In my experience, local investment decisions are often made by rooms filled with politicians and only one or two industry experts whose views may get crowded out. Such a trend was also criticized by the State Council in October 2020, but such investments have continued albeit in a more hidden manner.


We must remember the original goal of these funds: reducing foreign dependency on semiconductors. Yet China is importing more chips than ever. Despite its local production growing, imports have too, and the deficit has grown from a pure monetary perspective. 

In its updated ‘Made in China 2025’ plan revised in 2019, China explicitly states that it is targeting 58% of the chips it uses to be made in China by 2020 and 80% by 2030. In 2021, chips manufactured within China’s borders only accounted for 16% of the chips the country was using. It has massively failed at reaching this goal. Moving from the unrealistic goal of 40% by 2020 to 58% by 2020 really highlights to me just how out of touch with the industry Beijing is. Even the head of the Big Fund, Ding Wenwu, who is now under investigation, once warned it was “unrealistic” to cut corners. Well, it seems that is what was expected.

Chinese investment into the semiconductor industry in my view has faced the following problems:

1. Unrealistic targets set by people with little knowledge of the industry – some of the timelines and goals were way too ambitious – which lead to inefficient investments a lot of the time.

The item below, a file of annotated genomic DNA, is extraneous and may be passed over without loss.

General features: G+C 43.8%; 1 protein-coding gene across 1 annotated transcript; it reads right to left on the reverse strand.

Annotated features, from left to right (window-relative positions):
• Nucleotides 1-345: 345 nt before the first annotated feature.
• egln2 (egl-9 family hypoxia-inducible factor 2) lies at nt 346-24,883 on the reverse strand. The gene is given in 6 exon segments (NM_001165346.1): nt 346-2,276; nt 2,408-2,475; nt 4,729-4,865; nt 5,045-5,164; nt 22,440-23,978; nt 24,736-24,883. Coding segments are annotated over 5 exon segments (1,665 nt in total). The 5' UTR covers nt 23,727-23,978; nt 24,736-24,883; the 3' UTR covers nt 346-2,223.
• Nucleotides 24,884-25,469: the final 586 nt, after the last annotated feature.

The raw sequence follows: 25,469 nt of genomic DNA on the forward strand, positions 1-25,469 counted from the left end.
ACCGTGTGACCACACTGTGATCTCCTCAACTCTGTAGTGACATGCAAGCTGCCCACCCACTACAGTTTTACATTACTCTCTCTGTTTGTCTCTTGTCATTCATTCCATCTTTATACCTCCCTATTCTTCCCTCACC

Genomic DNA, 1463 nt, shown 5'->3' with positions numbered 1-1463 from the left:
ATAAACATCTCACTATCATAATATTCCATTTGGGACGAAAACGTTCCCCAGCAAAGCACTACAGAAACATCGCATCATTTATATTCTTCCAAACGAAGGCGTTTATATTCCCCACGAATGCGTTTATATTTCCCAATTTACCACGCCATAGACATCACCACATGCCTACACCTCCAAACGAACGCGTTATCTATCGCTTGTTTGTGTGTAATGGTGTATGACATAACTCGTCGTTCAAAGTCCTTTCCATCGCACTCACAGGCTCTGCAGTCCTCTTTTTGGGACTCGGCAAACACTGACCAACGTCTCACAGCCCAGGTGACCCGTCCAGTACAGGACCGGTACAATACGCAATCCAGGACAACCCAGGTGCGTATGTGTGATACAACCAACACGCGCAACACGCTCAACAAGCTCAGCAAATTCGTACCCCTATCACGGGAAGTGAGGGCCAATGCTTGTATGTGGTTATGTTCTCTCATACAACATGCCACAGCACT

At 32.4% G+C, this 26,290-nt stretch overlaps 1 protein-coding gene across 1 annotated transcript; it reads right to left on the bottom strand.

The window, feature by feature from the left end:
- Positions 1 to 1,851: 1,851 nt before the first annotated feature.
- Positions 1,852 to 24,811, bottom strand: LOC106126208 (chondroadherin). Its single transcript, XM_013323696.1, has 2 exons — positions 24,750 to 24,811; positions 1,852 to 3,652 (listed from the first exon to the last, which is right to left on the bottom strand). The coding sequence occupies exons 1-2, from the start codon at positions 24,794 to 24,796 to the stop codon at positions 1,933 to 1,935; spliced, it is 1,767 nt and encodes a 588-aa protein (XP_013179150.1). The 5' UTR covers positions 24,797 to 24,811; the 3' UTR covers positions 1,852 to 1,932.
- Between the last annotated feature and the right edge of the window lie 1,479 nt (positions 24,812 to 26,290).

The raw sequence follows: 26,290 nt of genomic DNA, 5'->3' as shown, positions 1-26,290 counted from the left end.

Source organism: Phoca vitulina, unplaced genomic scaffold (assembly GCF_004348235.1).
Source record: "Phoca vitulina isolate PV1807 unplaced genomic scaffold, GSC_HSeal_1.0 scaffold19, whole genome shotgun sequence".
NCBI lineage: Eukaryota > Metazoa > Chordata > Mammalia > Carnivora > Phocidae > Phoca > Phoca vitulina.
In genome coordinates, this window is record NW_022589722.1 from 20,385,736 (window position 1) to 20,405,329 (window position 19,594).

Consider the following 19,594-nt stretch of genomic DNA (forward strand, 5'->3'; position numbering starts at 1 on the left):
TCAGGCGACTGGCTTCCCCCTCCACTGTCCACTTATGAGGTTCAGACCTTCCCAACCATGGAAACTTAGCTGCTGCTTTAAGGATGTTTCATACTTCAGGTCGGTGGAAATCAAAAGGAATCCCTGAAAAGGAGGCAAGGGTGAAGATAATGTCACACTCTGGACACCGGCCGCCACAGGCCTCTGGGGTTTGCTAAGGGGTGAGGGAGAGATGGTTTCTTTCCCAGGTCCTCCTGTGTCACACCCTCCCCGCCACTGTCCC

2. Lack of industry experts making decisions or being listened to. 

3. Tens of thousands of “semiconductor” companies appeared overnight to scam government cash; local and central government have a hard time telling which businesses are serious and which aren’t. Once they do get their hands burnt the process to get funds becomes harder for legitimate businesses as they are fighting against imposters.

4. Money is spread out among many companies, a lot is wasted, and a lack of investible ideas also means money often goes to companies that are unsuitable.

5. With this amount of money flowing, not having any corruption would be a big surprise.

In my opinion, China needs to realize the semiconductor industry is a global industry – no single country can be self-sufficient and such goals lead to spreading oneself too thin. Investments should focus on where China is strong: ATP, design, memory, and mature process nodes. YMTC’s success is a positive sign for Beijing. Becoming strong in memory first is a path Korea and Japan took, and perhaps Beijing can learn from them. Right now though, it risks becoming a jack of all trades. 

And with the US CHIPs Act passing, China may well feel more threatened than ever, so doubling down on its current path and investigating some executives to be scapegoats for any potential failures may be what it has decided is its best course of action. One has to ask oneself though, would the CHIPs Act even be a thing if China had not so aggressively pushed for the self-sufficiency dream?

Stewart Randall is Head of Electronics and Embedded Software at Intralink, an international business development consultancy which helps western tech businesses expand in East Asia. You can connect with...